For example, as I grew up in a Christian family in a Christian environment, not only did this environment on one level point me in the direction of Christianity, on another level it was the very obstacle that stood in the way of my embracing true Christianity. For a time, I believed I was a Christian, though I was not (in that I was looking only to the outward signs and trusting based on my own environmentally encouraged cognitive choice rather than trusting by faith, having been encountered and called by God through the word of his power).

Not only does Dawkin’s answer fail to recognize or deny spiritual possibility, it’s offensive in that it insults the intelligence of man, though on another level it affirms the biblical principle that apart from God man is like one without a shepherd and is not only lost but will follow anything.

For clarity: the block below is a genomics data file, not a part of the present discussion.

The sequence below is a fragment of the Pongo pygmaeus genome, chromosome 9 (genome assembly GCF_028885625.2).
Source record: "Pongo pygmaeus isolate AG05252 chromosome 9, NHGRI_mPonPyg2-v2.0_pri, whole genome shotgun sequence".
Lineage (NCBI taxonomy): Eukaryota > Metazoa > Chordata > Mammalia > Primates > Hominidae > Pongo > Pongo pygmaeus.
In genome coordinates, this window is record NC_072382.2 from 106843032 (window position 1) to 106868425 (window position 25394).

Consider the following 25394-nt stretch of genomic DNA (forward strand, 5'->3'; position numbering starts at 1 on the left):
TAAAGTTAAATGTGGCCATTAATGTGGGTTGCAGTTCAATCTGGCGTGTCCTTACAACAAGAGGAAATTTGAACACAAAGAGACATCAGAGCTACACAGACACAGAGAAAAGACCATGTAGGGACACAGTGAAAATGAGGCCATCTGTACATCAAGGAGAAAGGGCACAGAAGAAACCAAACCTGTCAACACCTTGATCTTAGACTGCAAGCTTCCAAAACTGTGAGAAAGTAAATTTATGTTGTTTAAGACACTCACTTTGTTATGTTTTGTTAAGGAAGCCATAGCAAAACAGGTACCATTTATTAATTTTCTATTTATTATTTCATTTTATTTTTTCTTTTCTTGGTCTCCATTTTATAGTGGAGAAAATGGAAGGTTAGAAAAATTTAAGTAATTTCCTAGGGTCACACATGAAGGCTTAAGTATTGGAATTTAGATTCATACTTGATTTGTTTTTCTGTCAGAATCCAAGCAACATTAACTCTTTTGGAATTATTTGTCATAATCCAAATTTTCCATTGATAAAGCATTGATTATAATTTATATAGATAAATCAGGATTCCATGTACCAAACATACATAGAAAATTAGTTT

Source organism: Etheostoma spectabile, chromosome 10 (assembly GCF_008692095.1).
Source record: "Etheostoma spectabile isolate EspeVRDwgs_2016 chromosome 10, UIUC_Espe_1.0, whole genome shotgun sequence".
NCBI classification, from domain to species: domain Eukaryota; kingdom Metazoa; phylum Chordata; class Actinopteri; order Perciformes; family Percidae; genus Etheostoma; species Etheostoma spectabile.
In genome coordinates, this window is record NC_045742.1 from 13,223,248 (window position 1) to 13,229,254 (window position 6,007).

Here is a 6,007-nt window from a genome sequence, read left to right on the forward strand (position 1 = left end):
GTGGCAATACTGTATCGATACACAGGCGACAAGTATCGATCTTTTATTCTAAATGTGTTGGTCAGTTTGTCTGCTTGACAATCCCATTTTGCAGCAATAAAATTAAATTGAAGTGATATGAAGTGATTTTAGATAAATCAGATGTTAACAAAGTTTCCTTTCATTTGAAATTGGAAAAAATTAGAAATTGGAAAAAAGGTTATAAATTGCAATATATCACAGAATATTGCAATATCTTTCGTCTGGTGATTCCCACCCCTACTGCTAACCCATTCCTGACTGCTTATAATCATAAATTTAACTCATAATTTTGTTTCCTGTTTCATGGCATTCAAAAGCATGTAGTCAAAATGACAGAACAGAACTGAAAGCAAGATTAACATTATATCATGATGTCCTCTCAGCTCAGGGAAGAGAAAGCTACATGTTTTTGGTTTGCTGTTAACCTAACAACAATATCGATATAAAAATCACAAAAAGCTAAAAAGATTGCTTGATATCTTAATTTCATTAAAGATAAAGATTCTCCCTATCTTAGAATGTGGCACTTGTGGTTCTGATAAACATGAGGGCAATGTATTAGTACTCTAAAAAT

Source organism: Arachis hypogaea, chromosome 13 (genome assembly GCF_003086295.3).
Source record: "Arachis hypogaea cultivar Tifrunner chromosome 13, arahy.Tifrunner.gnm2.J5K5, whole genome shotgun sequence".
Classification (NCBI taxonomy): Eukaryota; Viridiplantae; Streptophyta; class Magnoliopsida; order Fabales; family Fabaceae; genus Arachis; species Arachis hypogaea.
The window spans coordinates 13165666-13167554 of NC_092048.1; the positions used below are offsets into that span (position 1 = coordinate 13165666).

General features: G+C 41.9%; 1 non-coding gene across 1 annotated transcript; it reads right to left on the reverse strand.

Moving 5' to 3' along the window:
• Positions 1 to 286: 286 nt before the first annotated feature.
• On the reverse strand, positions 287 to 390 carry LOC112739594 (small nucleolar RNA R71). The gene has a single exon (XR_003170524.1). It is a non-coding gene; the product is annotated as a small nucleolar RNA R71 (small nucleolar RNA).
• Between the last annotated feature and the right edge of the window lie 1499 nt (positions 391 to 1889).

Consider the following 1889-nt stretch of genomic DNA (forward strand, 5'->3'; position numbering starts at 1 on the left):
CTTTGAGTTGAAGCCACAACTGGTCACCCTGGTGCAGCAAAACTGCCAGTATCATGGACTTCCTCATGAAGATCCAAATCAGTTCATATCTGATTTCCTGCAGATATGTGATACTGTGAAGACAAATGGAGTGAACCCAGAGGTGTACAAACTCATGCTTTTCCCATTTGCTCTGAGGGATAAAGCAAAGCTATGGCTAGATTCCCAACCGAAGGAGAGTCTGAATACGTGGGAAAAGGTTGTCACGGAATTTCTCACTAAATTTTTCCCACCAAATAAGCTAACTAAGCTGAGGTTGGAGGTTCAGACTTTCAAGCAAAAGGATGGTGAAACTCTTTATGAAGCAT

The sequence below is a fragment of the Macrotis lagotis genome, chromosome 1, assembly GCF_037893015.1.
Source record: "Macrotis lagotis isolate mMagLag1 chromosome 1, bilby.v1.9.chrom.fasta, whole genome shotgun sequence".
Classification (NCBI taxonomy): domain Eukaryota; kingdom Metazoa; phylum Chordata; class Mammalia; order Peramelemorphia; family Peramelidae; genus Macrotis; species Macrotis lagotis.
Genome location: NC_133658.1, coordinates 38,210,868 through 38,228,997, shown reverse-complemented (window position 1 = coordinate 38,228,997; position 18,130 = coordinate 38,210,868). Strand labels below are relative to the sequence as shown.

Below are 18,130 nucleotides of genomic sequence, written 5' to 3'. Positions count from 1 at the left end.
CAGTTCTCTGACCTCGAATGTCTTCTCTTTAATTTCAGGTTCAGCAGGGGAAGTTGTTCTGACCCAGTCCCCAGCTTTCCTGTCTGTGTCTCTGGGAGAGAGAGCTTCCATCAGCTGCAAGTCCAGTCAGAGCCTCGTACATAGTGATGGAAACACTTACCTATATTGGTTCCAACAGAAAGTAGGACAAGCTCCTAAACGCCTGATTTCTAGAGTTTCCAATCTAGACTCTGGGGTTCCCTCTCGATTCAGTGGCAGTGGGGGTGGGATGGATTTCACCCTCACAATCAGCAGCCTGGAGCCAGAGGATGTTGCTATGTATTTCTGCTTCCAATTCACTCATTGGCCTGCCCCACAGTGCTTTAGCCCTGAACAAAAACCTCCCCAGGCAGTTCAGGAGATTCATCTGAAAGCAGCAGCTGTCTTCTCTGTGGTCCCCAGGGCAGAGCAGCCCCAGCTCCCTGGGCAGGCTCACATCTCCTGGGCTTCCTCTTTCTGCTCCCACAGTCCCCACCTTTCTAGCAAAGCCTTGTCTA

While it's true that religions are often found to sprout and survive in places where they are taught (which BTW is logically expected, should we expect them to sprout en mass where they are not communicated?), at the same time it is intellectual and religious ignorance to try to simply and directly equate belief with one's temporal and geographical exposure. If anything, Dawkin's belief here is antiquated and speaks more of the past when religions spread based on limitations with communication rather than the present where communications (at least in more advanced people groups) are not as limited.

Additionally, if one were to apply Dawkin's argument to science, we would all still believe the earth was flat and man could not go to the moon. But just as in science, where revelation (evidence) and new ability or insight can raise one above one's present environment, we should not be surprised to find it the same when it comes to religion.